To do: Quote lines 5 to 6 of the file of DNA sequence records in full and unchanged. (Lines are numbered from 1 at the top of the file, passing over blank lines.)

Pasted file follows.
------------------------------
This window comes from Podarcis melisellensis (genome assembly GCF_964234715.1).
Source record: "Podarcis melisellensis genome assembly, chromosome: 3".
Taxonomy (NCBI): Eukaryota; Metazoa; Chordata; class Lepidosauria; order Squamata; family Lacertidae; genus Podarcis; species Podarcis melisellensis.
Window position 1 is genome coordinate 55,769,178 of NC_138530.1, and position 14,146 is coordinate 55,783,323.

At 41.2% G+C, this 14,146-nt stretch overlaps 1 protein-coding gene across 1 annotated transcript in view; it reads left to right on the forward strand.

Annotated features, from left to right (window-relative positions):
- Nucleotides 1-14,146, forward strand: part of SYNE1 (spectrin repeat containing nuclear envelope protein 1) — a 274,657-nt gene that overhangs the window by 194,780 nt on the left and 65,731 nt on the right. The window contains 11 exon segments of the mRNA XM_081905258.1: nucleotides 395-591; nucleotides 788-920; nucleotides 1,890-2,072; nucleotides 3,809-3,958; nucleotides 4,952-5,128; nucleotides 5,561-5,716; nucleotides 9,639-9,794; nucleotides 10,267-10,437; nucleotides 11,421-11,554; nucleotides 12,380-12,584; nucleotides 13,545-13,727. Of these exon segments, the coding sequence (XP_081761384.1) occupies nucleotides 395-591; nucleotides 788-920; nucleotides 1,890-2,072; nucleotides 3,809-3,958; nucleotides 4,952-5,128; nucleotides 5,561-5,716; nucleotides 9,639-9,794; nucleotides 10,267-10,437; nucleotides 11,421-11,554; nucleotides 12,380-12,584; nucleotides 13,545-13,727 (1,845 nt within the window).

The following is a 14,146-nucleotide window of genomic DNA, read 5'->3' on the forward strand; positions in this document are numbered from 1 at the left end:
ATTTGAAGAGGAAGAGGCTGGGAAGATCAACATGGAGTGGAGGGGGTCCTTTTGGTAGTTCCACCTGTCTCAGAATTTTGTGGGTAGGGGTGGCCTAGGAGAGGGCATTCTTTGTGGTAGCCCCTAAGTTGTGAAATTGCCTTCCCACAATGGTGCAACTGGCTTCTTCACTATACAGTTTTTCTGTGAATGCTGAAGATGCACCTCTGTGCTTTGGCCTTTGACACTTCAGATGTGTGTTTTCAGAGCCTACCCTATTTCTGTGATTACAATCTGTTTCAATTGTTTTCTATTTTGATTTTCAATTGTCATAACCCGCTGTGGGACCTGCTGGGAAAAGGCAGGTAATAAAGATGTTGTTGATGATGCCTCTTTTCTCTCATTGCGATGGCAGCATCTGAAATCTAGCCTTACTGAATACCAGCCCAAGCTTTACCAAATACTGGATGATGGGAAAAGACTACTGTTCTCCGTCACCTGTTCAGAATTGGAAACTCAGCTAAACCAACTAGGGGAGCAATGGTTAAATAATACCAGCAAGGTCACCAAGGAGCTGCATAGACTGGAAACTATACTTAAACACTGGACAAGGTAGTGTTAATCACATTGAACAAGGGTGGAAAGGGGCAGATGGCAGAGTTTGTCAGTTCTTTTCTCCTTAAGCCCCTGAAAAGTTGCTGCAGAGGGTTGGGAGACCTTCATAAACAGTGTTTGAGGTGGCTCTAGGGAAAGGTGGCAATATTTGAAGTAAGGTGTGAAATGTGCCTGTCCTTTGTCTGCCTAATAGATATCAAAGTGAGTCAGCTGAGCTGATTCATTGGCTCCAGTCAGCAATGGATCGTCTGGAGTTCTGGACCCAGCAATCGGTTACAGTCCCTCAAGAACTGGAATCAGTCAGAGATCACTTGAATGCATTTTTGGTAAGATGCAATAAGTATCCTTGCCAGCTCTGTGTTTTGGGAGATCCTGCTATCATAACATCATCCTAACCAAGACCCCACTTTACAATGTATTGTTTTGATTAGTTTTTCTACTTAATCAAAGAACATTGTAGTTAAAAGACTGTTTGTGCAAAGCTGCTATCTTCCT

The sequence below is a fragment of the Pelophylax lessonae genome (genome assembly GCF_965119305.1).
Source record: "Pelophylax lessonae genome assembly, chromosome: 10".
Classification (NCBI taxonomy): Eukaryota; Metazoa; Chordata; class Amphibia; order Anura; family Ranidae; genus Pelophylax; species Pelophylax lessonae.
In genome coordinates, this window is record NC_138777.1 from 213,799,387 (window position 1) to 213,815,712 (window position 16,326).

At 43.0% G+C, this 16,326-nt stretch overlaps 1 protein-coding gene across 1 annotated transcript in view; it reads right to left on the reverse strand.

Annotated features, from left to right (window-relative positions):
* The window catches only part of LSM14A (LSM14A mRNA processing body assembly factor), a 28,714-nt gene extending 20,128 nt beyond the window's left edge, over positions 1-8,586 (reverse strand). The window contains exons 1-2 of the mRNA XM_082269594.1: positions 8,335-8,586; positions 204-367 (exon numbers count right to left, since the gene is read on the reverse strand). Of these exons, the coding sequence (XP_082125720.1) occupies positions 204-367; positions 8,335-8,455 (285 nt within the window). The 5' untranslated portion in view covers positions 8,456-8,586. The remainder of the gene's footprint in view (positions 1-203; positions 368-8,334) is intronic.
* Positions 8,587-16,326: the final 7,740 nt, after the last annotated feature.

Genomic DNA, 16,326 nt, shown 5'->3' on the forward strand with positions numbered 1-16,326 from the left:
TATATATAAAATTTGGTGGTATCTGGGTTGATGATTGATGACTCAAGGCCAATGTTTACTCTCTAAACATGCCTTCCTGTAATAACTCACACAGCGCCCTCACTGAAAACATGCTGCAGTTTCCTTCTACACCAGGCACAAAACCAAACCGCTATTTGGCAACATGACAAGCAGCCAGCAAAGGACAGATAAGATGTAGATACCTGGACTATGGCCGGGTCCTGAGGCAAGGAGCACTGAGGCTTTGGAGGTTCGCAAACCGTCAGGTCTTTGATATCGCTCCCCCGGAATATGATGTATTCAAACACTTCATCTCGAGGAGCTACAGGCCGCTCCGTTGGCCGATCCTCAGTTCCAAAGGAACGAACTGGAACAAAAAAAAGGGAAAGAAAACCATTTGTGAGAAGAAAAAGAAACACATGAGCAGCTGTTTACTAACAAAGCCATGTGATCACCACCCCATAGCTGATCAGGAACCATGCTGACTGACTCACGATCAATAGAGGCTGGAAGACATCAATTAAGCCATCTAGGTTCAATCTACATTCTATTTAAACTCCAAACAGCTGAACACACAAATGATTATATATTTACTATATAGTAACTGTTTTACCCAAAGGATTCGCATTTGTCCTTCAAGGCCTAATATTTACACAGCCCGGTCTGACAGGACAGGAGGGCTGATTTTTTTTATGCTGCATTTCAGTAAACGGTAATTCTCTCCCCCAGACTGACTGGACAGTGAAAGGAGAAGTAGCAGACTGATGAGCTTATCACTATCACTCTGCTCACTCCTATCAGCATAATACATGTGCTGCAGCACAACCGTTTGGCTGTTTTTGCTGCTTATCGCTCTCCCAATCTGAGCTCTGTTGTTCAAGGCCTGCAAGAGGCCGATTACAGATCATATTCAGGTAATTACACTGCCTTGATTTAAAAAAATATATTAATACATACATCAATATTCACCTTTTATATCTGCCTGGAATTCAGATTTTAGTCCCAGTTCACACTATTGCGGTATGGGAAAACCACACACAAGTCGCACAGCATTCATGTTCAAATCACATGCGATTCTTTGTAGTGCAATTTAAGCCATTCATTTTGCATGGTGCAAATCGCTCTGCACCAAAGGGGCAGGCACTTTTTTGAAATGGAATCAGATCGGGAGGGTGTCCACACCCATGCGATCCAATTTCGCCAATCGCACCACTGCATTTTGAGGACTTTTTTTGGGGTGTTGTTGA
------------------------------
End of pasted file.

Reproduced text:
At 41.2% G+C, this 14,146-nt stretch overlaps 1 protein-coding gene across 1 annotated transcript in view; it reads left to right on the forward strand.

Annotated features, from left to right (window-relative positions):